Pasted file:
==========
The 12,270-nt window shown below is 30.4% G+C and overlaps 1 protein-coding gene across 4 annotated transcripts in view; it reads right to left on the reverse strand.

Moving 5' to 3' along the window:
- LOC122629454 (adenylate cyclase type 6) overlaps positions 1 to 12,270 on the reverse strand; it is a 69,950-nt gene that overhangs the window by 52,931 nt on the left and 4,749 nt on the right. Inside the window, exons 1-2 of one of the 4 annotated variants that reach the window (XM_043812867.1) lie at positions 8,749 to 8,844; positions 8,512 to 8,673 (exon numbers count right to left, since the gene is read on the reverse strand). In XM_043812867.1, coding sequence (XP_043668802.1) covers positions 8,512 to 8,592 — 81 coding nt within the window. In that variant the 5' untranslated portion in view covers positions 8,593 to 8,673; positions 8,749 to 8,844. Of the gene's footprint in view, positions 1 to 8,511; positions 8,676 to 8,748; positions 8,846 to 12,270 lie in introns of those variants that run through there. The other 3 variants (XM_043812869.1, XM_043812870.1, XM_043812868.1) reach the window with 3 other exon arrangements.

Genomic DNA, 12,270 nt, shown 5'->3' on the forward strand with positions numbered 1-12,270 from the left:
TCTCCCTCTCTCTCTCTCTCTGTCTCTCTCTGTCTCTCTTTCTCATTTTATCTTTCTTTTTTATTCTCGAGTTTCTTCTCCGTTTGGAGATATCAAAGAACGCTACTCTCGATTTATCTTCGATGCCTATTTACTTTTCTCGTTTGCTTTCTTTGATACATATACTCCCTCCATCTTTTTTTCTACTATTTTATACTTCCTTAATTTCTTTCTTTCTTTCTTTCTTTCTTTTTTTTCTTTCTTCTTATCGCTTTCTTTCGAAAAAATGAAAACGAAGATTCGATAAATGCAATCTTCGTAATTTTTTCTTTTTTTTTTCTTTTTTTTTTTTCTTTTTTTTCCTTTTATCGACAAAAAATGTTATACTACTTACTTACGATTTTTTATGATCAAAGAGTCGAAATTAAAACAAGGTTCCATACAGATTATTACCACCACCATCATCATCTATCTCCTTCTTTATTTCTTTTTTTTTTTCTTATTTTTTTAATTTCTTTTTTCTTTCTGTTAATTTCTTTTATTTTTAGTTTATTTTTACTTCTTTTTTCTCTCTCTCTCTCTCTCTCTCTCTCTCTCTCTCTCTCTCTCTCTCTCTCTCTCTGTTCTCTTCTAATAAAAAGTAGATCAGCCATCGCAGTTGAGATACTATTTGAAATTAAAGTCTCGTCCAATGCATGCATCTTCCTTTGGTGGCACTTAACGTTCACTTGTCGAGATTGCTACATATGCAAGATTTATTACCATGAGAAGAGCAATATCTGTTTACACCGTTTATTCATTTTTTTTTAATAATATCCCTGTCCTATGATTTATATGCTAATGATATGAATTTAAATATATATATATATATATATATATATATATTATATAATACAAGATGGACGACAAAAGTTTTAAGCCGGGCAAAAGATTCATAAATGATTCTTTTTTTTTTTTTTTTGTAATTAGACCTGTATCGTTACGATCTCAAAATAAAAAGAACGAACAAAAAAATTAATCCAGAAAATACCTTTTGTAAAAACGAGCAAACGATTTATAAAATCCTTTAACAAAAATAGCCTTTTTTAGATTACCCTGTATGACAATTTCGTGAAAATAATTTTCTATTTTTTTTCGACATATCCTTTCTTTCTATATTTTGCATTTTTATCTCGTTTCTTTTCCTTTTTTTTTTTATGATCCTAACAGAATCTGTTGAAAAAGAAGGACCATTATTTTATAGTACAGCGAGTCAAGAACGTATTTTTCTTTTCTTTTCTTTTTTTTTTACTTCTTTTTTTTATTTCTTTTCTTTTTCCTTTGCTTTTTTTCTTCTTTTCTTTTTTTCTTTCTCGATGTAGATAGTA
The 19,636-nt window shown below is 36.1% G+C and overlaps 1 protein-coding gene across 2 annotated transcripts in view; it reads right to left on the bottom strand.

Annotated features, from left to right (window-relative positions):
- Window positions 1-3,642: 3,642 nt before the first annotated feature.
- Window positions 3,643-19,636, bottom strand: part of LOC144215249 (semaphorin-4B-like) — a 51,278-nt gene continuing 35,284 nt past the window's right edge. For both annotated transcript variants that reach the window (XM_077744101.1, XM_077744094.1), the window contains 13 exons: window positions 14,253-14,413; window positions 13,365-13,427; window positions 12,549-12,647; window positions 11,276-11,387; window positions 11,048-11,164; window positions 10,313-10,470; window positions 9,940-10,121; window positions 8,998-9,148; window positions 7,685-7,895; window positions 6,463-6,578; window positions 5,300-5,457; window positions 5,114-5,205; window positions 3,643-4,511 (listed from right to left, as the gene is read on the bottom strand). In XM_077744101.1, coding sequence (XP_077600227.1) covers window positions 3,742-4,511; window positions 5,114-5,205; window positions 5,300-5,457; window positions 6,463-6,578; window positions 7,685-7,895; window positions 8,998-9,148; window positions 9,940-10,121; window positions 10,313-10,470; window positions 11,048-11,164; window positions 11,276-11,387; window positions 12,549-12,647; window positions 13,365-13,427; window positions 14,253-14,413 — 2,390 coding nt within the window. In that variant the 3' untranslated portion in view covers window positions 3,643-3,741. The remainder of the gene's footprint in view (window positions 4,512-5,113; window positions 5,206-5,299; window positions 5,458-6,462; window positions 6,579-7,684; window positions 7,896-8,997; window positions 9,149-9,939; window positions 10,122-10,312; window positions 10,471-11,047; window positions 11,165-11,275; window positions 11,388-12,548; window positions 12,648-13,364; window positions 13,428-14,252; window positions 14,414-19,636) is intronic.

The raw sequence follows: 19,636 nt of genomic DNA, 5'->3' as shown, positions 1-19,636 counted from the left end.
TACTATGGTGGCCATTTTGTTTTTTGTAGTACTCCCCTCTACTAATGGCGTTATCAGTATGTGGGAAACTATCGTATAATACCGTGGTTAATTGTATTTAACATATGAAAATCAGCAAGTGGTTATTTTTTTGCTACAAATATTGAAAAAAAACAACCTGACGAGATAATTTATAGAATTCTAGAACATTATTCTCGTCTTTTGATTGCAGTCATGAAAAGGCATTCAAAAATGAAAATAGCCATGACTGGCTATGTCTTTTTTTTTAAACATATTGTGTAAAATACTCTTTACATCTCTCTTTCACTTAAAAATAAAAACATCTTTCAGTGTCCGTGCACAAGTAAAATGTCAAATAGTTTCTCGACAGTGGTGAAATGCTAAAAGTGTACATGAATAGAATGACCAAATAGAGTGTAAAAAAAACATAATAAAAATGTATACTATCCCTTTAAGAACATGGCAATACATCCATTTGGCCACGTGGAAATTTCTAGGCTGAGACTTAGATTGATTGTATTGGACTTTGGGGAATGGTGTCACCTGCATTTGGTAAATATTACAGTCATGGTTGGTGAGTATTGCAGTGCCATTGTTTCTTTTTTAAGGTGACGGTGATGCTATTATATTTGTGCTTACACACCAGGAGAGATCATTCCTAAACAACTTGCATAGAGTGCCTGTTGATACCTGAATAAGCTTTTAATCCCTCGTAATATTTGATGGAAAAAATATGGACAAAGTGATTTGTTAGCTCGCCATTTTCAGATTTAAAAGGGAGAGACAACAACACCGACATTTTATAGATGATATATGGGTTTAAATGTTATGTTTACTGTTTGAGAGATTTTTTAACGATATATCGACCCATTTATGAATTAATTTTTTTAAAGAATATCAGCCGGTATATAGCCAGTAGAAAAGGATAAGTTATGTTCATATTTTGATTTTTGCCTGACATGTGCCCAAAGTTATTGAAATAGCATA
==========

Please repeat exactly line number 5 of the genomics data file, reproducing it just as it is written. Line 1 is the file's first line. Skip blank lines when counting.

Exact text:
TCTCCCTCTCTCTCTCTCTCTGTCTCTCTCTGTCTCTCTTTCTCATTTTATCTTTCTTTTTTATTCTCGAGTTTCTTCTCCGTTTGGAGATATCAAAGAACGCTACTCTCGATTTATCTTCGATGCCTATTTACTTTTCTCGTTTGCTTTCTTTGATACATATACTCCCTCCATCTTTTTTTCTACTATTTTATACTTCCTTAATTTCTTTCTTTCTTTCTTTCTTTCTTTTTTTTCTTTCTTCTTATCGCTTTCTTTCGAAAAAATGAAAACGAAGATTCGATAAATGCAATCTTCGTAATTTTTTCTTTTTTTTTTCTTTTTTTTTTTTCTTTTTTTTCCTTTTATCGACAAAAAATGTTATACTACTTACTTACGATTTTTTATGATCAAAGAGTCGAAATTAAAACAAGGTTCCATACAGATTATTACCACCACCATCATCATCTATCTCCTTCTTTATTTCTTTTTTTTTTTCTTATTTTTTTAATTTCTTTTTTCTTTCTGTTAATTTCTTTTATTTTTAGTTTATTTTTACTTCTTTTTTCTCTCTCTCTCTCTCTCTCTCTCTCTCTCTCTCTCTCTCTCTCTCTCTCTCTCTGTTCTCTTCTAATAAAAAGTAGATCAGCCATCGCAGTTGAGATACTATTTGAAATTAAAGTCTCGTCCAATGCATGCATCTTCCTTTGGTGGCACTTAACGTTCACTTGTCGAGATTGCTACATATGCAAGATTTATTACCATGAGAAGAGCAATATCTGTTTACACCGTTTATTCATTTTTTTTTAATAATATCCCTGTCCTATGATTTATATGCTAATGATATGAATTTAAATATATATATATATATATATATATATATATTATATAATACAAGATGGACGACAAAAGTTTTAAGCCGGGCAAAAGATTCATAAATGATTCTTTTTTTTTTTTTTTTGTAATTAGACCTGTATCGTTACGATCTCAAAATAAAAAGAACGAACAAAAAAATTAATCCAGAAAATACCTTTTGTAAAAACGAGCAAACGATTTATAAAATCCTTTAACAAAAATAGCCTTTTTTAGATTACCCTGTATGACAATTTCGTGAAAATAATTTTCTATTTTTTTTCGACATATCCTTTCTTTCTATATTTTGCATTTTTATCTCGTTTCTTTTCCTTTTTTTTTTTATGATCCTAACAGAATCTGTTGAAAAAGAAGGACCATTATTTTATAGTACAGCGAGTCAAGAACGTATTTTTCTTTTCTTTTCTTTTTTTTTTACTTCTTTTTTTTATTTCTTTTCTTTTTCCTTTGCTTTTTTTCTTCTTTTCTTTTTTTCTTTCTCGATGTAGATAGTA